Involvement of partners: The project requires the involvement of both UCL and ICL Dr. Dominic Papineau manages a micro-Raman laboratory and curates a collection of graphitic carbons in the Department of Earth Sciences at UCL and also has access to the nano-fabrication clean lab in the LCN at UCL. Dr Sarah Fearn is an expert in ion beam characterisation, and is also associated with the development of a new High 5 plasma ion beam instrument at ICL. While some nano-fabrication by Focused Beam will take place at UCL, all of the high-resolution ion beam chemical characterization to be done in the PhD project is based at ICL. Opportunities with LA-ICPMS for characterization will also arise from new collaborations with King's College London, which is newly part of the LCN. This PhD student opportunity will enhance collaborative and cross-institutional links.
The candidates should hold, or be expected to achieve, a Master's degree in addition to a Bachelor's degree (or equivalent) at 2:1 level (or above) in Earth Sciences. The research project is entitled "The crystal structure of graphitic carbon as a function of its compositions and associated materials", which encompasses the fields of Material Sciences (magnetic and crystalline materials), Physics (spectroscopy and surface analysis with photons, ions, and electrons), Chemistry (carbon cycle and organic molecules), Earth Sciences (origin of life and Earth history), and Exobiology (biosignatures). Students will take taught courses at both UCL and ICL during the first three-months period and will participate in activities organisted by the Centre for Doctoral Training in the Advanced Characterisation of Materials.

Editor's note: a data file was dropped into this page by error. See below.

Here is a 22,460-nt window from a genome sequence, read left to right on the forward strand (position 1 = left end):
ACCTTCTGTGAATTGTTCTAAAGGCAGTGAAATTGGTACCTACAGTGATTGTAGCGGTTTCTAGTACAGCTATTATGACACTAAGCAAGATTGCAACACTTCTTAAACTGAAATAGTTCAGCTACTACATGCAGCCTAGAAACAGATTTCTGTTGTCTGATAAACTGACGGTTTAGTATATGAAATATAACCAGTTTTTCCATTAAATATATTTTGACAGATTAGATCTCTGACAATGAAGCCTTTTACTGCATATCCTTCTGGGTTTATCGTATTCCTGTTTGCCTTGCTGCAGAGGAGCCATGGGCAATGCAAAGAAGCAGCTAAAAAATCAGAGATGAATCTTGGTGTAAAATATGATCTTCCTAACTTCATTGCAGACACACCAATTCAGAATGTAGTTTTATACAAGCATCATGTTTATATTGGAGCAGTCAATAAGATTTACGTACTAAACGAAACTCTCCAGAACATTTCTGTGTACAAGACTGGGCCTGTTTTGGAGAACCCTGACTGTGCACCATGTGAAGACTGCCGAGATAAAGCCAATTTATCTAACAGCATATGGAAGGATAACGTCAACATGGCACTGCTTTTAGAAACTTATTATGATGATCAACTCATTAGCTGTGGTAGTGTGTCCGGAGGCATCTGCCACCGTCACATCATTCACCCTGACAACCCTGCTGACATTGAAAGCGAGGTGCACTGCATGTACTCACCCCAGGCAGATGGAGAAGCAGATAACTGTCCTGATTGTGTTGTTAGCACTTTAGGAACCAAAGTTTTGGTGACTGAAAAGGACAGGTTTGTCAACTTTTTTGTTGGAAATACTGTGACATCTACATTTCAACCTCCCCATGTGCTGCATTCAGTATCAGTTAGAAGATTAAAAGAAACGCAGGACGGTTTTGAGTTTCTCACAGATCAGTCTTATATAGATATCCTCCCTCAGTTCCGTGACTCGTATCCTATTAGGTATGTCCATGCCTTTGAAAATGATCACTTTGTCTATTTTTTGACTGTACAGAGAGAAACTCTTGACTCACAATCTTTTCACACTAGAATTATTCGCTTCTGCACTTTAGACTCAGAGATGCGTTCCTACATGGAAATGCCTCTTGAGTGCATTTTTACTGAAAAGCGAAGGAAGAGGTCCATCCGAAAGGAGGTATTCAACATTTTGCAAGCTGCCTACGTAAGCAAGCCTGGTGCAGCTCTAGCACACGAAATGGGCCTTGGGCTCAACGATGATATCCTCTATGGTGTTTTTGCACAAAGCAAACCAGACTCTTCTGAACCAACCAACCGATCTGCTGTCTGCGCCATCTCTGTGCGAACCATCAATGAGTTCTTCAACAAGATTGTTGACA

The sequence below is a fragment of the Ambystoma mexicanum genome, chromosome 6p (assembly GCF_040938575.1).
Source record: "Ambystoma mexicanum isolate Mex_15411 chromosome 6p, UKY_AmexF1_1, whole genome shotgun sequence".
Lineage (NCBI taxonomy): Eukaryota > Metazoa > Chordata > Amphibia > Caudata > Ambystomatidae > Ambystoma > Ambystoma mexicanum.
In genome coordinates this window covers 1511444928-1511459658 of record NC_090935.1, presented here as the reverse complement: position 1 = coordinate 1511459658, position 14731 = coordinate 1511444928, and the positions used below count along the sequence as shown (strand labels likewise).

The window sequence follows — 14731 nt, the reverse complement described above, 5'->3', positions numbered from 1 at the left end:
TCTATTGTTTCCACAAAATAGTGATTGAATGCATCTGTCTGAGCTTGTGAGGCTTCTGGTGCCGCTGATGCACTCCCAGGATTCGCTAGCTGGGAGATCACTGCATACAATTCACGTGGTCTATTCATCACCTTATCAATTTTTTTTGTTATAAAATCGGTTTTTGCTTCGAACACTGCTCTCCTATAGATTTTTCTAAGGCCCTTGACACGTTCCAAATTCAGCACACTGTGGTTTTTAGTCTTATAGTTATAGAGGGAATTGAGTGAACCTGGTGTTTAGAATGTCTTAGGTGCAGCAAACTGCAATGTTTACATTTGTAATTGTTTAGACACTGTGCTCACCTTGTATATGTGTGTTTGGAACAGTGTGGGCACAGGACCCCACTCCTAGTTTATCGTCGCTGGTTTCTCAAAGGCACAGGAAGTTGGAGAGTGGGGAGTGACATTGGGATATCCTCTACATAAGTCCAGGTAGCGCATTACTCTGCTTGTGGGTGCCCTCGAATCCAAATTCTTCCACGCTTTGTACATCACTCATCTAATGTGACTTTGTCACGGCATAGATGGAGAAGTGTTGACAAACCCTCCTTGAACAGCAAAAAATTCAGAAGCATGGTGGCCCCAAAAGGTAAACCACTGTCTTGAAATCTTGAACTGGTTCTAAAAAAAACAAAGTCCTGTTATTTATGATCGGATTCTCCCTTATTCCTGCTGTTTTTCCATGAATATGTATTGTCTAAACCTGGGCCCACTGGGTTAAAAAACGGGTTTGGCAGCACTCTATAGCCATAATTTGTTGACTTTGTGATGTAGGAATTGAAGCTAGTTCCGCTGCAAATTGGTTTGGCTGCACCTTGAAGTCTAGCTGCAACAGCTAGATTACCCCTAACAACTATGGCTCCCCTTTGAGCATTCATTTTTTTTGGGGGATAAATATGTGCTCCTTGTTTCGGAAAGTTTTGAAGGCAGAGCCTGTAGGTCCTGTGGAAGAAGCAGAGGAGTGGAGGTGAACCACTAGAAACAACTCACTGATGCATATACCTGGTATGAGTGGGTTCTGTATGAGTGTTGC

To make informal enquires please contact Dr Dominic Papineau at firstname.lastname@example.org
Applications will be handled in two stages:
Stage 1: Send a full CV, including the marks (%) for all (undergraduate) modules completed to date, the names and contact details of two referees, as well as a cover letter to Claire Smithson at UCL email@example.com. Applications that do not provide all this information will not be considered.
Stage 2: Suitable applicants will be interviewed and, if successful, invited to make a formal application.
* European Union nationals who have been ordinarily resident in the UK for at least five years prior to starting a PhD studentship. Overseas students with full funding are welcome to apply.
Closing date: Ongoing until post is filled
Both ICL and UCL are committed to equality and valuing diversity. Both are Athena SWAN Silver Award winners and Stonewall Diversity Champions. ICL is a Two Ticks Employer, and is working in partnership with GIRES to promote respect for trans people. UCL holds a race equality bronze award.